• brucethemoose
    • 1 year ago

    No mention of endurance? Warranty length?

    I’m not sure how much RAM is really written to, but it seems like a high-end Xeon could blow past 10 DWPD on an I/O intensive load. Which is exactly what these are aimed at.

      • Anonymous Coward
      • 1 year ago

      RAM is written to [i<]a lot[/i<]. Huge amounts of scratchspace-style temporary usage stand behind every operation being performed. That kind of stuff has no business being on persistent storage, its like an incomplete thought in your own head. In many cases that kind of thing can't be safely written to persistent storage without being encrypted, which I guess would have to be done without writing any temporary values to the persistent storage in question.

    • Shobai
    • 1 year ago

    Looks like I’ve missed the mention, but have they detailed which chipset/s this will work with?

    • Shobai
    • 1 year ago

    [quote<]these DIMMs will be idea for [/quote<] That should probably be "ideal".

    • Chrispy_
    • 1 year ago

    Intel’s made the technology.
    Microsoft just need to make use of it.

      • chuckula
      • 1 year ago

      And Apple needs to make it [b<]insanely[/b<] great!

      • Freon
      • 1 year ago

      Right, if app/os can made aware, it would be interesting to mix in 2 channels of DDR4 with 2 channels of this stuff.

        • Waco
        • 1 year ago

        I think you’ll find that desktop uses for this are pretty limited.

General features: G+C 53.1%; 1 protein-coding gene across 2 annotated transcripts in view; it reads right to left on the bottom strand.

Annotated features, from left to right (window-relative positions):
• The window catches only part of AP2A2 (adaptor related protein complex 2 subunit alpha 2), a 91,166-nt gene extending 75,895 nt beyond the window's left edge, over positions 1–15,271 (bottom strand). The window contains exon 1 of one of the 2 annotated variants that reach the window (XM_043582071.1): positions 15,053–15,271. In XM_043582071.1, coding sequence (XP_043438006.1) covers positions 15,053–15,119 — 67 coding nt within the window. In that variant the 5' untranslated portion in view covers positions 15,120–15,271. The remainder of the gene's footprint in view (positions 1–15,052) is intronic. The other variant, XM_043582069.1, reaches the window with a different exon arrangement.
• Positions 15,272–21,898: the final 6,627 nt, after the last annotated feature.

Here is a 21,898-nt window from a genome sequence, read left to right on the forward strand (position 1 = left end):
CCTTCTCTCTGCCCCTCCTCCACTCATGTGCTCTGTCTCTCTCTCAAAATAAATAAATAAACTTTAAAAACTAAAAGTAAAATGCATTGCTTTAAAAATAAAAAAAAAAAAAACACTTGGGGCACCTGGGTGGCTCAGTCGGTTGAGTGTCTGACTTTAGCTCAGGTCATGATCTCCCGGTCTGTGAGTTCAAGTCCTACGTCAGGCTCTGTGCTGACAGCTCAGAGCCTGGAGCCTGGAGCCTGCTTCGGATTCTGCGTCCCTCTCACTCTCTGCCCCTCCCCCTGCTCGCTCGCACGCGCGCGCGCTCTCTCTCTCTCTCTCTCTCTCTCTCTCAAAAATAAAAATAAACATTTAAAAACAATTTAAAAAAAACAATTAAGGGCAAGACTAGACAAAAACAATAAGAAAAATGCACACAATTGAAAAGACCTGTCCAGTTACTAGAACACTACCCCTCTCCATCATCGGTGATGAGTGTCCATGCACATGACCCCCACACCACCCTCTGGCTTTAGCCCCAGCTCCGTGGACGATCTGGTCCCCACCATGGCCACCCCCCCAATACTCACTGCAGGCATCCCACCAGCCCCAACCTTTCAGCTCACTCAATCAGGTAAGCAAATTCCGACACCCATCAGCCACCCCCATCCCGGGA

• Waco
    • 1 year ago

    The latency increase / bandwidth decrease over DRAM along with the lack of ecosystem to use them effectively (at the moment) is going to severely hamper their adoption in anything other than large database applications for the next couple years after they’re available to buy.

    They could be interesting devices for filesystem/storage logs to be written to if you don’t care about HA (or write to multiple servers via other mechanisms).

      • Jeff Kampman
      • 1 year ago

      MIT once demonstrated that if systems performing distributed computing needed to request data from disk just 5% of the time, performance was no better than it would be if the RAM wasn’t even there: [url<]http://news.mit.edu/2015/cutting-cost-power-big-data-0710[/url<] I have to imagine that for big data applications, having better-performing media like this in NAND-like capacities communicating directly with the CPU's memory controller is going to be a boon where size matters more than speed.